Link to Original Source
Link to Original Source
I used to buy prebuilt boxes (HP, Dell, Acer) with Win7, and I used them as they are, with Win7 OS. But if I am required to buy Win8 when I need another box I will instead buy parts and build a PC this way - something I haven't done for a long, long time.
Dell or HP would be happy to sell you a Win7 machine:
I was under the impression that binding arbitration requirements could apply only as part of a preexisting contractual relationship between the parties.
The use of a copyrighted work creates a contract. Ta-da.
Except that the countersuit would be based on the claim that there was no use of the copyrighted work, hence no contract, hence no requirement for binding arbitration.
Why is the government protecting a business model that is based on selling equipment at a loss?
Because they're not selling equipment at a loss. They're not even selling equipment - they're selling a bundle of equipment and a service contract. And the price of equipment + contract > the cost of equipment + service. And early termination fees protect their investment.
Consumers in ten states (California, Colorado, Connecticut, Florida, Kansas, Maine, Massachusetts, New York, Oklahoma, Texas) won't be affected, since laws in those states forbid the practice
California law prohibits adding a surcharge for credit cards, but allows a discount for cash: California Civil Code Section 1748.1. So while consumers in California may not be affected by the change in national law, they're already subject to the possibility of a higher price when using a credit card - and unlike states that will now allow surcharging, California receipts do not break out the difference in price as a separate charge.
Got to love modern day freedom of the press!
Cnet is free from government abridgment in this affair; their corporate overlords are not subject to the first amendment's constitutional proscription.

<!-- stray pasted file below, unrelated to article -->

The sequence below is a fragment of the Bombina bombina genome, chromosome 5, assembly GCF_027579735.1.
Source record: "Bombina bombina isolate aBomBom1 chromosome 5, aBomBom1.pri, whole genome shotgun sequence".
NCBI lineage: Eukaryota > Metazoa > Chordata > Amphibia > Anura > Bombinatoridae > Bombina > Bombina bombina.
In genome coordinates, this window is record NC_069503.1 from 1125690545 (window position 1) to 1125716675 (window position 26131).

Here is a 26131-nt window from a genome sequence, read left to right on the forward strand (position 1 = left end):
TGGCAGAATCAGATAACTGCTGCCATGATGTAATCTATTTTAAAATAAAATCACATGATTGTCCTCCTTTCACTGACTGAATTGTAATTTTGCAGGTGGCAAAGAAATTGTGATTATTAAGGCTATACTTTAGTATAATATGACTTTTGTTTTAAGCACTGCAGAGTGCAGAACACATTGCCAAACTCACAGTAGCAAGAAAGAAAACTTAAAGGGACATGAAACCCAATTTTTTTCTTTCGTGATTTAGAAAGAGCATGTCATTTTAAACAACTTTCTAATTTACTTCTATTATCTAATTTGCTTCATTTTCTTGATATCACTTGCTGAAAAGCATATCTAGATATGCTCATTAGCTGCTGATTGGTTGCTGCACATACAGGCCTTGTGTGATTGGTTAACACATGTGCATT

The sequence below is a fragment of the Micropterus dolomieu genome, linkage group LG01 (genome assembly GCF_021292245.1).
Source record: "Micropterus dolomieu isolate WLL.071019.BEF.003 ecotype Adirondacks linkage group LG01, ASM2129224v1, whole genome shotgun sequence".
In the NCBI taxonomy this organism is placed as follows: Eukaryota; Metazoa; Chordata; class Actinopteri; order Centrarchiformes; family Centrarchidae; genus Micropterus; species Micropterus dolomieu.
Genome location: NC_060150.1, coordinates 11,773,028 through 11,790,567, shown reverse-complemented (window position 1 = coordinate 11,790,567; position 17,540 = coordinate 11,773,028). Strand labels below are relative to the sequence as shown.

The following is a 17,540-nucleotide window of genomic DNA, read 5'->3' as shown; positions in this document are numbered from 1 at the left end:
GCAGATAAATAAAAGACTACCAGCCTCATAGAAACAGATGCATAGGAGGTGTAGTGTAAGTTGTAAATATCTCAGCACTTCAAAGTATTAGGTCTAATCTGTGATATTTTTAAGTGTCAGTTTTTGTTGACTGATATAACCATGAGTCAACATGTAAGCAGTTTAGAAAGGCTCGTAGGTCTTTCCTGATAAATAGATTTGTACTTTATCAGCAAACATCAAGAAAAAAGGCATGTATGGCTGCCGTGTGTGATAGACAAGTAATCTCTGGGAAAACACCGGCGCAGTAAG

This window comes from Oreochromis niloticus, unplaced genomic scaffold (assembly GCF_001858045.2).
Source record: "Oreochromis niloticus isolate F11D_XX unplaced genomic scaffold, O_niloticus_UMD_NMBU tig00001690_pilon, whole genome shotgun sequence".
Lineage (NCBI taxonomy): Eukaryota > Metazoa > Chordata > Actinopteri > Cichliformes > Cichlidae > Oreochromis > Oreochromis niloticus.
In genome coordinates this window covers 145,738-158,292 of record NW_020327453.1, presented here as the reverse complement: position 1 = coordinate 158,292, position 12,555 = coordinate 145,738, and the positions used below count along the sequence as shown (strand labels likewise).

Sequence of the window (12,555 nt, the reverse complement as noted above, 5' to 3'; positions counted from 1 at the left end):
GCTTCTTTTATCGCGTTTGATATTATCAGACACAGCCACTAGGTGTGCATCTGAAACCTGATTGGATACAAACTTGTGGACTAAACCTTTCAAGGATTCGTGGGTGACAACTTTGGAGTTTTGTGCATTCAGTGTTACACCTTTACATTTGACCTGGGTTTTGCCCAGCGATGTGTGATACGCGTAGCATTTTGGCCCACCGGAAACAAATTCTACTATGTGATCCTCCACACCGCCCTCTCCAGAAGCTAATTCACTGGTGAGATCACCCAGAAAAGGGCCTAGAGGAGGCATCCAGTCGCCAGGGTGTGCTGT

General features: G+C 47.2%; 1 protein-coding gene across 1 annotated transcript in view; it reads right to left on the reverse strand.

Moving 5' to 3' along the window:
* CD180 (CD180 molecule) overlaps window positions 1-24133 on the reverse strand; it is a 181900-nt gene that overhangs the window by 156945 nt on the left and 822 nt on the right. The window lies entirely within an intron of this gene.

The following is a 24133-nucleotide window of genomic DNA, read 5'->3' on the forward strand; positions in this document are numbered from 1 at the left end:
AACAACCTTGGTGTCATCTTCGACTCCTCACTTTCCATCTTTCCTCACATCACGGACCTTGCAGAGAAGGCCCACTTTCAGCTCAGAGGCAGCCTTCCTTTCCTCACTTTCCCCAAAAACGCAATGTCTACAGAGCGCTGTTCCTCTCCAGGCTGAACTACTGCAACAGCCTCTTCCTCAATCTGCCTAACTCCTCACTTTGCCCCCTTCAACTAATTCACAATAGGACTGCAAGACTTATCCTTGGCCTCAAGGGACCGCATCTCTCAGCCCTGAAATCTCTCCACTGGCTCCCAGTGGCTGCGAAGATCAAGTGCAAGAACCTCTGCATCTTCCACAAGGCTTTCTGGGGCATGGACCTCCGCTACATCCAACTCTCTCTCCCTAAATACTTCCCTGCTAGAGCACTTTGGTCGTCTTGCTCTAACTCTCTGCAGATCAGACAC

According to Eric Brown, an IBM research assistant...
Eric Brown isn't a research assistant, he's a research scientist. More formally, he's a Research Staff Member, which is IBM's title for its research scientists. He hasn't been a research assistant since grad school.
I suppose the difference comes from why they wanted to print it and make such a big deal about it. All things considered it was another attempt to demonize a segment of the population they don't care for and would like to go away. It wasn't news. It was an attempt at intimidation.
So you'd like to have the government analyze a speaker's intention and then decide whether or not to suppress their speech? And if the government decides the speech is intended to demonize a segment of the population (or simply "wasn't news") - for example, criticizing the efficacy of a particular congressional majority or the policies of a sitting president - then you're comfortable with that speech being suppressed?
It also should not protect your ability to publish whether or not I legally purchased a gun, since that is very likely to result in me being unjustly harassed by anti-gun nuts like you.
Could you draw a line between which publicly available information (such as New York gun registrations) shall be reprintable and which you'd like the government to suppress?